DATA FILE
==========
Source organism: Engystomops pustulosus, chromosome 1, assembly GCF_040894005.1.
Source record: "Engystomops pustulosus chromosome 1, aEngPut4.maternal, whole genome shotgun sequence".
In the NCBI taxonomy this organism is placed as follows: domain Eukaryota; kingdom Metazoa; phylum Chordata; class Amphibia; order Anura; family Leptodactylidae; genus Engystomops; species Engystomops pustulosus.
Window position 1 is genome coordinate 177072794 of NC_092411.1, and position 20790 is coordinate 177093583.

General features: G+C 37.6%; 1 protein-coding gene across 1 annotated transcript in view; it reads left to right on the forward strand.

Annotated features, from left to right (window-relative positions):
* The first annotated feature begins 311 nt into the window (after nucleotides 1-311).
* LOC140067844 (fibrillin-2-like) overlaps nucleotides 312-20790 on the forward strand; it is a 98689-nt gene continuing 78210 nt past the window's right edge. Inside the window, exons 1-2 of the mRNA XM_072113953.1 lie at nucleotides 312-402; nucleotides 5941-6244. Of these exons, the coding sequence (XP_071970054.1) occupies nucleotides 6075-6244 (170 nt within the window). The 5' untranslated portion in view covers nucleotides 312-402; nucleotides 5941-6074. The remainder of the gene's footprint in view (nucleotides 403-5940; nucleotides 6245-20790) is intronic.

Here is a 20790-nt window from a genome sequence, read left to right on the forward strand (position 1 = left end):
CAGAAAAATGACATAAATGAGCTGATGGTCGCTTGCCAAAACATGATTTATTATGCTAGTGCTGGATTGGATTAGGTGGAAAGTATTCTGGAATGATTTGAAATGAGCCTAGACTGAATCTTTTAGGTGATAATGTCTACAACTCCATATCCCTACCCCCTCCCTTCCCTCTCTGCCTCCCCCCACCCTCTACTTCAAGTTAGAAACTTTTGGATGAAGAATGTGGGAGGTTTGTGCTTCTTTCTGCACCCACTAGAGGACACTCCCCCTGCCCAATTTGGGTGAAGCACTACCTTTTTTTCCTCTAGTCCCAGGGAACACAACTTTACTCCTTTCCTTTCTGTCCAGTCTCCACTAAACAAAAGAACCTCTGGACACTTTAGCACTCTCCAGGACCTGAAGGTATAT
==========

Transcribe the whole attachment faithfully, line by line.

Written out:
Source organism: Engystomops pustulosus, chromosome 1, assembly GCF_040894005.1.
Source record: "Engystomops pustulosus chromosome 1, aEngPut4.maternal, whole genome shotgun sequence".
In the NCBI taxonomy this organism is placed as follows: domain Eukaryota; kingdom Metazoa; phylum Chordata; class Amphibia; order Anura; family Leptodactylidae; genus Engystomops; species Engystomops pustulosus.
Window position 1 is genome coordinate 177072794 of NC_092411.1, and position 20790 is coordinate 177093583.

General features: G+C 37.6%; 1 protein-coding gene across 1 annotated transcript in view; it reads left to right on the forward strand.

Annotated features, from left to right (window-relative positions):
* The first annotated feature begins 311 nt into the window (after nucleotides 1-311).
* LOC140067844 (fibrillin-2-like) overlaps nucleotides 312-20790 on the forward strand; it is a 98689-nt gene continuing 78210 nt past the window's right edge. Inside the window, exons 1-2 of the mRNA XM_072113953.1 lie at nucleotides 312-402; nucleotides 5941-6244. Of these exons, the coding sequence (XP_071970054.1) occupies nucleotides 6075-6244 (170 nt within the window). The 5' untranslated portion in view covers nucleotides 312-402; nucleotides 5941-6074. The remainder of the gene's footprint in view (nucleotides 403-5940; nucleotides 6245-20790) is intronic.

Here is a 20790-nt window from a genome sequence, read left to right on the forward strand (position 1 = left end):
CAGAAAAATGACATAAATGAGCTGATGGTCGCTTGCCAAAACATGATTTATTATGCTAGTGCTGGATTGGATTAGGTGGAAAGTATTCTGGAATGATTTGAAATGAGCCTAGACTGAATCTTTTAGGTGATAATGTCTACAACTCCATATCCCTACCCCCTCCCTTCCCTCTCTGCCTCCCCCCACCCTCTACTTCAAGTTAGAAACTTTTGGATGAAGAATGTGGGAGGTTTGTGCTTCTTTCTGCACCCACTAGAGGACACTCCCCCTGCCCAATTTGGGTGAAGCACTACCTTTTTTTCCTCTAGTCCCAGGGAACACAACTTTACTCCTTTCCTTTCTGTCCAGTCTCCACTAAACAAAAGAACCTCTGGACACTTTAGCACTCTCCAGGACCTGAAGGTATAT